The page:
In this case, the items specified in the search warrant included cameras, telephones, and items of identification tending to identify the individual in control of the residence. Such items are not per se inculpatory. In the federal case United States v. Pelham, 749 F. Supp. 304 (D.D.C.1990), the district court noted that a delay is less significant when the search warrant lists items innocent on their face as opposed to per se inculpatory items that probably would remain in a suspect's residence for a short period of time.

In this case, the search warrant was obtained and executed the same day the police ascertained appellant's identity and within two months of the alleged rape. Based on the totality of the circumstances, considered in the light of common sense, we believe the magistrate had probable cause to issue the search warrant for appellant's residence.

Appellant's final three arguments allege error in the trial court's admission of the sexually explicit photographs discovered by appellant's neighbor. Appellant argues that the photographs were unduly prejudicial and cumulative.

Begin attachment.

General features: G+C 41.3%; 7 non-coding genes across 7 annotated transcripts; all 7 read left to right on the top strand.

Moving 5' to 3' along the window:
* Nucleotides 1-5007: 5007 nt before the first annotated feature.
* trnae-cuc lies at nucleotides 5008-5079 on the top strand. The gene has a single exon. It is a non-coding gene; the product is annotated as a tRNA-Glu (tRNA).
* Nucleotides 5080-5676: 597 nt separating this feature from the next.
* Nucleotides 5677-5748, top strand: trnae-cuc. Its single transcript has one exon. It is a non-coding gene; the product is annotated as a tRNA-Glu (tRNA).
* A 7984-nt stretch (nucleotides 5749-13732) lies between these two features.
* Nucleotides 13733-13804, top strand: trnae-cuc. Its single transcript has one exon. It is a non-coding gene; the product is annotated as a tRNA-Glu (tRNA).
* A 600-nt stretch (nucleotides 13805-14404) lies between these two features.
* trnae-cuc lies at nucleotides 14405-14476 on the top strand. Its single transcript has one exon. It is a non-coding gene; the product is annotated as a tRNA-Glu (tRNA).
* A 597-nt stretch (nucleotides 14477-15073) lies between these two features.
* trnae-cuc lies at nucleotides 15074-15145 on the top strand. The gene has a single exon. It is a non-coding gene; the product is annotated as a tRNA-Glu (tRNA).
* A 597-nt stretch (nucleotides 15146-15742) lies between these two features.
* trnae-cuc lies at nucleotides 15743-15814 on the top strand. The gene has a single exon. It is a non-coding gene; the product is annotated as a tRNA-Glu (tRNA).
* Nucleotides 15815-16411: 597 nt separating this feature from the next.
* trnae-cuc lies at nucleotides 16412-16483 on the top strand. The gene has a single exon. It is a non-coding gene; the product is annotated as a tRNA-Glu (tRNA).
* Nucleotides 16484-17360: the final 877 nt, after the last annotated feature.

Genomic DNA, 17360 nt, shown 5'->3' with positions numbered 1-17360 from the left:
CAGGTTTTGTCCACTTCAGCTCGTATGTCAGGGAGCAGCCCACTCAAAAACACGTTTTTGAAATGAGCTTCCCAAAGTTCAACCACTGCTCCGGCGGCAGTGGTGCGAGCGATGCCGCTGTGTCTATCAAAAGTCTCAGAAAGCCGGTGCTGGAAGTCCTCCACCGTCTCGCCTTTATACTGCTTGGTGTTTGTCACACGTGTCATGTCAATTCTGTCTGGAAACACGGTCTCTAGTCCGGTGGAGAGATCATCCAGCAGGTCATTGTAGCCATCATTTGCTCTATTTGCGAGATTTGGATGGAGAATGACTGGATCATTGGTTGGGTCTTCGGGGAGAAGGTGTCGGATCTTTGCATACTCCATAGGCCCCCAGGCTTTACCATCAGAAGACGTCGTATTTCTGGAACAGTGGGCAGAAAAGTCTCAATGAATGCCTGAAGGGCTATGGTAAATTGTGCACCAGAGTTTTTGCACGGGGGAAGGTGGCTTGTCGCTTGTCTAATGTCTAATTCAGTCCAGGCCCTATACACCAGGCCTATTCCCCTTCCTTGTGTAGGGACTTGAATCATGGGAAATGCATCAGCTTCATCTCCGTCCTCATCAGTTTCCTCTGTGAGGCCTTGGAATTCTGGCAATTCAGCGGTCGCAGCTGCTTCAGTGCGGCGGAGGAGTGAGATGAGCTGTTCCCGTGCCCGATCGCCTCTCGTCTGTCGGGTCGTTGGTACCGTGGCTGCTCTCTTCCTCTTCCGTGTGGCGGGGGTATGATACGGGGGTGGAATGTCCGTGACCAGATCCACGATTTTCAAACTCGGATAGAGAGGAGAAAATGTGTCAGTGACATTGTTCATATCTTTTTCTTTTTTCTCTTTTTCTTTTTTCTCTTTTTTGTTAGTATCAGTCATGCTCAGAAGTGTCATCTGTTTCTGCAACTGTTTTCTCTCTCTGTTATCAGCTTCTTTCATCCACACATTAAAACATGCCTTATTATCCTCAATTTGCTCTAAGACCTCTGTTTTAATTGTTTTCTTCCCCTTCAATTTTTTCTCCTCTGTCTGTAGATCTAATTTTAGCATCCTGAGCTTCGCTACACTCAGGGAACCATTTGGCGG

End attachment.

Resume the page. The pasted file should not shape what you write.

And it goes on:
This court has consistently held that the question of prejudicial effect versus probative value is a matter addressed to the discretion of the trial judge. Ward v. State, 308 Ark. 415, 827 S.W.2d 110 (1992); Bennett v. State, 297 Ark. 115, 759 S.W.2d 799 (1988). On appeal, this court will not disturb the trial court's decision in the absence of manifest abuse of that discretion. Ward, supra.

*284 One challenged photograph, State's Exhibit No. Four, depicts a nude female, later identified as the victim, lying on a bed with her genitalia fully exposed. Appellant argues that this picture is not probative to the rape charge because the photograph does not depict the act of sexual intercourse. However, this photograph provides the most identifiable view of the victim's face. Consequently, as the state points out, this picture is relevant to show that the photographed female was indeed the victim. Since the photograph corroborates the victim's testimony that appellant raped her, we discern no abuse of discretion.

State's Exhibits Nos. One, Two, and Three are photographs depicting the act of sexual intercourse. The victim identified herself and appellant in the photograph. Exhibit No. Three is distinguishable from Exhibits Nos. One and Two because the victim is wearing a shirt. Appellant's sole objection to these photographs at trial was to the cumulative or duplicative effect of admitting both photographs. We reject this argument since we have held that photographic evidence is not inadmissible on grounds that it is cumulative or unnecessary due to admitted or proven facts. Cotton v. State, 276 Ark. 282, 634 S.W.2d 127 (1982). On appeal, appellant argues that the photographs were unduly prejudicial. However, he did not raise the argument at trial and we will not address it on appeal. Johnson v. State, 308 Ark. 7, 823 S.W.2d 800 (1992); Blaney v. State, 280 Ark. 253, 657 S.W.2d 531 (1983).